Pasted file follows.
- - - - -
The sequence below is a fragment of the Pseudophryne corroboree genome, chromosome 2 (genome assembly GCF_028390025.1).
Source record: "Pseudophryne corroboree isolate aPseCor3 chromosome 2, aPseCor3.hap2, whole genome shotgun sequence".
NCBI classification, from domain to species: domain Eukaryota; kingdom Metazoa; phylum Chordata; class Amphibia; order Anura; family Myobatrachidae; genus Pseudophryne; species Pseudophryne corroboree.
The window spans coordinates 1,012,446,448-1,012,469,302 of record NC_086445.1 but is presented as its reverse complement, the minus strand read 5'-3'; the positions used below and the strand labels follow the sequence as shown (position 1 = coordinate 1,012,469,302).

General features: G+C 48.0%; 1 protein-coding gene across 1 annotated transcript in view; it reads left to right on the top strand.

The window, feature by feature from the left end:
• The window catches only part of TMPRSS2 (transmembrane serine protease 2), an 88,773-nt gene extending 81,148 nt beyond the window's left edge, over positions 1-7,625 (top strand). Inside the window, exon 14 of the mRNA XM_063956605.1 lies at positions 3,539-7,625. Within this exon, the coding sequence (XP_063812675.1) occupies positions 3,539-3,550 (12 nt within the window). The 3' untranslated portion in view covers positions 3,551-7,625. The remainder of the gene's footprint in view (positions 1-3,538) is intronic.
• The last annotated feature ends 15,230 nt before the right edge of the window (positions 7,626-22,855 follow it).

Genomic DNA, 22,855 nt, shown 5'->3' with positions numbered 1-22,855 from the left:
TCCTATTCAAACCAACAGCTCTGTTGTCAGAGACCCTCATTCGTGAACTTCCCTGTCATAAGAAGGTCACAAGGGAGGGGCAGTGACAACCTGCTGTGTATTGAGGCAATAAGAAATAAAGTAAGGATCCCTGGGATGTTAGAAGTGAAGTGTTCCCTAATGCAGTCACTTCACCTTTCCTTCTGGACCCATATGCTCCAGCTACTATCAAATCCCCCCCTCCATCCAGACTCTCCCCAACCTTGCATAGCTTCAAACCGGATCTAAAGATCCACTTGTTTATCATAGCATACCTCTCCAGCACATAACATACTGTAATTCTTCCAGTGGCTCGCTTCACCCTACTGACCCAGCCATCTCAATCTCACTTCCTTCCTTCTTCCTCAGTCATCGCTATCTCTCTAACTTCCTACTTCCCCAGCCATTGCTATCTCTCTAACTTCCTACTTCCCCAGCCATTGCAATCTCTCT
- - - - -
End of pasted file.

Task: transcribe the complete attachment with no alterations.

The sequence below is a fragment of the Pseudophryne corroboree genome, chromosome 2 (genome assembly GCF_028390025.1).
Source record: "Pseudophryne corroboree isolate aPseCor3 chromosome 2, aPseCor3.hap2, whole genome shotgun sequence".
NCBI classification, from domain to species: domain Eukaryota; kingdom Metazoa; phylum Chordata; class Amphibia; order Anura; family Myobatrachidae; genus Pseudophryne; species Pseudophryne corroboree.
The window spans coordinates 1,012,446,448-1,012,469,302 of record NC_086445.1 but is presented as its reverse complement, the minus strand read 5'-3'; the positions used below and the strand labels follow the sequence as shown (position 1 = coordinate 1,012,469,302).

General features: G+C 48.0%; 1 protein-coding gene across 1 annotated transcript in view; it reads left to right on the top strand.

The window, feature by feature from the left end:
• The window catches only part of TMPRSS2 (transmembrane serine protease 2), an 88,773-nt gene extending 81,148 nt beyond the window's left edge, over positions 1-7,625 (top strand). Inside the window, exon 14 of the mRNA XM_063956605.1 lies at positions 3,539-7,625. Within this exon, the coding sequence (XP_063812675.1) occupies positions 3,539-3,550 (12 nt within the window). The 3' untranslated portion in view covers positions 3,551-7,625. The remainder of the gene's footprint in view (positions 1-3,538) is intronic.
• The last annotated feature ends 15,230 nt before the right edge of the window (positions 7,626-22,855 follow it).

Genomic DNA, 22,855 nt, shown 5'->3' with positions numbered 1-22,855 from the left:
TCCTATTCAAACCAACAGCTCTGTTGTCAGAGACCCTCATTCGTGAACTTCCCTGTCATAAGAAGGTCACAAGGGAGGGGCAGTGACAACCTGCTGTGTATTGAGGCAATAAGAAATAAAGTAAGGATCCCTGGGATGTTAGAAGTGAAGTGTTCCCTAATGCAGTCACTTCACCTTTCCTTCTGGACCCATATGCTCCAGCTACTATCAAATCCCCCCCTCCATCCAGACTCTCCCCAACCTTGCATAGCTTCAAACCGGATCTAAAGATCCACTTGTTTATCATAGCATACCTCTCCAGCACATAACATACTGTAATTCTTCCAGTGGCTCGCTTCACCCTACTGACCCAGCCATCTCAATCTCACTTCCTTCCTTCTTCCTCAGTCATCGCTATCTCTCTAACTTCCTACTTCCCCAGCCATTGCTATCTCTCTAACTTCCTACTTCCCCAGCCATTGCAATCTCTCT